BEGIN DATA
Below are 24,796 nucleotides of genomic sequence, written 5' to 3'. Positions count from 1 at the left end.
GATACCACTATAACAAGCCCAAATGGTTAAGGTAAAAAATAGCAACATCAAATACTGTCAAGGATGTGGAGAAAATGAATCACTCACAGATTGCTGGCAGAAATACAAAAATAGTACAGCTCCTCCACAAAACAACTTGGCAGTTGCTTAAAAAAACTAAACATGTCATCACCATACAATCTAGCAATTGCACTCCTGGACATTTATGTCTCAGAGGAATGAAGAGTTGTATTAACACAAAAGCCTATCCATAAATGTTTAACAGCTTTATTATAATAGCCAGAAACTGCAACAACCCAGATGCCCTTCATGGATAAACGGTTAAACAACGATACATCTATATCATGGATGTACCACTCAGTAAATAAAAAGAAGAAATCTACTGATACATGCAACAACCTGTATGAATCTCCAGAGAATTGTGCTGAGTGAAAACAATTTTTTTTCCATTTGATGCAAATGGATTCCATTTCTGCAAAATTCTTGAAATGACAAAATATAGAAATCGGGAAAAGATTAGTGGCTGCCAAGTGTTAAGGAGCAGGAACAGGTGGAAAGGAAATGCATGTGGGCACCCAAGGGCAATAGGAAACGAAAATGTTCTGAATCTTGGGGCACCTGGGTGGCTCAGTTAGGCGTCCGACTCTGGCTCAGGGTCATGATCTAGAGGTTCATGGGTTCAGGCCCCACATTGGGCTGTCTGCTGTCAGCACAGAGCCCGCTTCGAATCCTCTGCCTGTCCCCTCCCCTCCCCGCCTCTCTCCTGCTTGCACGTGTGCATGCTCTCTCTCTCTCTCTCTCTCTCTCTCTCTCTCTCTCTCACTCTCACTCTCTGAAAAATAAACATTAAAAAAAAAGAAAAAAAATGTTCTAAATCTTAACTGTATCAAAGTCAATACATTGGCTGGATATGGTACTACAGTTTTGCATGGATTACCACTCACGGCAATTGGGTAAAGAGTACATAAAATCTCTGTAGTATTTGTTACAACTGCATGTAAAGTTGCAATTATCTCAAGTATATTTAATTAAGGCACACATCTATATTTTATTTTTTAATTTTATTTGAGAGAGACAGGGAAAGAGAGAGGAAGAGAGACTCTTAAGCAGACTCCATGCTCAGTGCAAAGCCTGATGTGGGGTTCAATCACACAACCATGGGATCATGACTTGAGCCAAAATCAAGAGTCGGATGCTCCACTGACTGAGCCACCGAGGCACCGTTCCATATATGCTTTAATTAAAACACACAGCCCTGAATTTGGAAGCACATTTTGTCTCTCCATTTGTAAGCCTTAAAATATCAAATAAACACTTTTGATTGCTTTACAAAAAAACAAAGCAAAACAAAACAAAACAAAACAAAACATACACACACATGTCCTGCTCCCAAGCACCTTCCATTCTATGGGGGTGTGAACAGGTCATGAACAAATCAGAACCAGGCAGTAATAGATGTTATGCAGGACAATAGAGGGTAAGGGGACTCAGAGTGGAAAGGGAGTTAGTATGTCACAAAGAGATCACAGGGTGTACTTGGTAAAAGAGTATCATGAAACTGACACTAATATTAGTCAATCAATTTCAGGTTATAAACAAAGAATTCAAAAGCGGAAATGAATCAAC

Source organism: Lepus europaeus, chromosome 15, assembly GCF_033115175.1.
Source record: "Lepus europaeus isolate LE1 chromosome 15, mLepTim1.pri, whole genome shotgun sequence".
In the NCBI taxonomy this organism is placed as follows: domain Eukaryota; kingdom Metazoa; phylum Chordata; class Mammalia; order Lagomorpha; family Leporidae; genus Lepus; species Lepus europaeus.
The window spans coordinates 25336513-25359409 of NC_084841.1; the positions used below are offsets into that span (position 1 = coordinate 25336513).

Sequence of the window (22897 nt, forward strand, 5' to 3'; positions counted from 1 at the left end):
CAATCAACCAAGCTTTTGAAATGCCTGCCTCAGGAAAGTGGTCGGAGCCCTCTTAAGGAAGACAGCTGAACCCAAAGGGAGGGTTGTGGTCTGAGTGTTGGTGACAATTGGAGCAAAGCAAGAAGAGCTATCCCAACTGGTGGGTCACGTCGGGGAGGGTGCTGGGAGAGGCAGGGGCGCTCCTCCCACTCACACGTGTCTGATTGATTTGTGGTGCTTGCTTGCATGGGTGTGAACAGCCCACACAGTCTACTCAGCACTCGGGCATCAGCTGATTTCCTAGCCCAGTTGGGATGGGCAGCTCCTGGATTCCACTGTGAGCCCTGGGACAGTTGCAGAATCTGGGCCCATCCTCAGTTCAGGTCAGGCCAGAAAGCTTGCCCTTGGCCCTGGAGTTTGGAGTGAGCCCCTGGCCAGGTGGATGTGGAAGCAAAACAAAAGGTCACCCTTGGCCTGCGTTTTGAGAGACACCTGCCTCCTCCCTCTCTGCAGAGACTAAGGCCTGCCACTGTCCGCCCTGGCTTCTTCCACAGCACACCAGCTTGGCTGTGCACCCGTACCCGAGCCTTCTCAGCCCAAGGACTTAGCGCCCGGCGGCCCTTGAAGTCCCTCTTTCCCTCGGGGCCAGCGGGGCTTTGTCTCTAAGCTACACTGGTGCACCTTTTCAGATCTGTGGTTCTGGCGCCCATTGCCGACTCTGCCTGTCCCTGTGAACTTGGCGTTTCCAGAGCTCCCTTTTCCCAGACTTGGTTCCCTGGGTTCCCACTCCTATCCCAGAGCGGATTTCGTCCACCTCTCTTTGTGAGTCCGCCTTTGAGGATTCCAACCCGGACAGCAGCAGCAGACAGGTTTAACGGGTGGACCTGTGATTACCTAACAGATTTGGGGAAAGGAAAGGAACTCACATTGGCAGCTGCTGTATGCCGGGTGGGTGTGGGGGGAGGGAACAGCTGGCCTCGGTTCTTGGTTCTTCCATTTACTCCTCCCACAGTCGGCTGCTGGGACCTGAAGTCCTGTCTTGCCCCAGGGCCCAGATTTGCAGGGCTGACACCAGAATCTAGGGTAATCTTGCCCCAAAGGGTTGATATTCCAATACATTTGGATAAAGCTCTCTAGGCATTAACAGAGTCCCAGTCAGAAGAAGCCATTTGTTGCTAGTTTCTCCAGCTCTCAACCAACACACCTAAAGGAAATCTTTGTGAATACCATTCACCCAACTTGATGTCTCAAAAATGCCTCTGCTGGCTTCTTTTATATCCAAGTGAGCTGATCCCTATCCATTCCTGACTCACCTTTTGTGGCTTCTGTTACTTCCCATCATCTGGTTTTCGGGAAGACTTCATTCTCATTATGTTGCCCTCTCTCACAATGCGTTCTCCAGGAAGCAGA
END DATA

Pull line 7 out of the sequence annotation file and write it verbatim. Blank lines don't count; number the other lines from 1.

Sequence of the window (22897 nt, forward strand, 5' to 3'; positions counted from 1 at the left end):